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Stream and ocean hydrodynamics mediate partial migration strategies in an amphidromous Hawaiian goby...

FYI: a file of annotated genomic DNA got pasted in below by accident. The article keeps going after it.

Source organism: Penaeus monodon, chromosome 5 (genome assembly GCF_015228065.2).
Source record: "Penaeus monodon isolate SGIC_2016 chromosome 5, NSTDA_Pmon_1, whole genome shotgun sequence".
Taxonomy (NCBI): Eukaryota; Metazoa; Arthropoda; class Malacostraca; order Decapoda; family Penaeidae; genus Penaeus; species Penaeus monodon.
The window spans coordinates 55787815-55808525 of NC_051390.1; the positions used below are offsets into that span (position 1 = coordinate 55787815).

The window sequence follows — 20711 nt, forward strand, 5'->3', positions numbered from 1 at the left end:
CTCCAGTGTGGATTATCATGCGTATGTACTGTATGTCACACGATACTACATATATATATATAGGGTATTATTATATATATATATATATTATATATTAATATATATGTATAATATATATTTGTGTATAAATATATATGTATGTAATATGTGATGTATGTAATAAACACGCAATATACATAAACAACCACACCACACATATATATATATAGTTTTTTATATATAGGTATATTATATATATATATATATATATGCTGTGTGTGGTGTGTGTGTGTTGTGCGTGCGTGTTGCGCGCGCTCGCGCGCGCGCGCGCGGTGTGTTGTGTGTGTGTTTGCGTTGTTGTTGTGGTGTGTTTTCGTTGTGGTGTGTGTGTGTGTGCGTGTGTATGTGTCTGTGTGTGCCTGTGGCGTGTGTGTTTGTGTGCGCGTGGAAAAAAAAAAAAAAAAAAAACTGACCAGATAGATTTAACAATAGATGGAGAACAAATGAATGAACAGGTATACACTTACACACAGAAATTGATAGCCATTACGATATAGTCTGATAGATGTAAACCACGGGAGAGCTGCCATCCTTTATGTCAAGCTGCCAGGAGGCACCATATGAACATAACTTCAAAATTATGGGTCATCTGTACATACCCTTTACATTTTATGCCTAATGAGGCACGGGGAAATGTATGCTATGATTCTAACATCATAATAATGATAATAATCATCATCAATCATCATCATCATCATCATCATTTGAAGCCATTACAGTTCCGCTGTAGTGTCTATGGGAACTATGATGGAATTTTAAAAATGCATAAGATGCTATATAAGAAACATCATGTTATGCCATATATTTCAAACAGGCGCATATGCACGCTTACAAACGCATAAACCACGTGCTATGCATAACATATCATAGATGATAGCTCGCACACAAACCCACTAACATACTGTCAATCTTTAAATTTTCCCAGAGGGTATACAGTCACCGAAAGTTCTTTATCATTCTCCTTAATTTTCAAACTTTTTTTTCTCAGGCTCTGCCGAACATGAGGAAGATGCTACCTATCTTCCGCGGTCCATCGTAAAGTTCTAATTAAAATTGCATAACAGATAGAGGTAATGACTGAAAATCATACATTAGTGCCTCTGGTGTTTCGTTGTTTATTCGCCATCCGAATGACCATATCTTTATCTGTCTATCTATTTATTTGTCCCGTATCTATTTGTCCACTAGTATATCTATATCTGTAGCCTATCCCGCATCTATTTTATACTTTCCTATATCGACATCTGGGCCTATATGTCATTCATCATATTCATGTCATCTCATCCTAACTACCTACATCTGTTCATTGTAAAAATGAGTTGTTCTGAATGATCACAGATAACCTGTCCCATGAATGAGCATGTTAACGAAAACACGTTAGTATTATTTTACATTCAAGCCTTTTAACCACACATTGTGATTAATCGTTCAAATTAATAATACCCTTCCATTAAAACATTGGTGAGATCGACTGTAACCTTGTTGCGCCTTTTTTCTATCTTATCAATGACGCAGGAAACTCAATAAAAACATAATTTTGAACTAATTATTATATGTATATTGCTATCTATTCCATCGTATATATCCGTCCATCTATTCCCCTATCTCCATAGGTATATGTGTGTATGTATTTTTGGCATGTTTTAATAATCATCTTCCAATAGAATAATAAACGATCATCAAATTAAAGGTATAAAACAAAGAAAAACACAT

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Partial migration strategies, in which some individuals migrate but others do not, are widely observed in populations of migratory animals. Such patterns could arise via variation in migratory behaviors made by individual animals, via genetic variation in migratory predisposition, or simply by variation in migration opportunities mediated by environmental conditions. Here we use spatiotemporal variation in partial migration across populations of an amphidromous Hawaiian goby to test whether stream or ocean conditions favor completing its life cycle entirely within freshwater streams rather than undergoing an oceanic larval migration. Across 35 watersheds, microchemical analysis of otoliths revealed that most adult Awaous stamineus were freshwater residents (62% of n = 316 in 2009, 83% of n = 274 in 2011), but we found considerable variation among watersheds. We then tested the hypothesis that the prevalence of freshwater residency increases with the stability of stream flows and decreases with the availability of dispersal pathways arising from ocean hydrodynamics. We found that streams with low variation of daily discharge were home to a higher incidence of freshwater residents in each survey year. The magnitude of the shift in freshwater residency between survey years was positively associated with predicted interannual variability in the success of larval settlement in streams on each island based on passive drift in ocean currents. We built on these findings by developing a theoretical model of goby life history to further evaluate whether mediation of migration outcomes by stream and ocean hydrodynamics could be sufficient to explain the range of partial migration frequency observed across populations. The model illustrates that the proportion of larvae entering the ocean and differential survival of freshwater-resident versus ocean-going larvae are plausible mechanisms for range-wide shifts in migration strategies. Thus, we propose that hydrologic variation in both ocean and stream environments contributes to spatiotemporal variation in the prevalence of migration phenotypes in A. stamineus. Our empirical and theoretical results suggest that the capacity for partial migration could enhance the persistence of metapopulations of diadromous fish when confronted with variable ocean and stream conditions.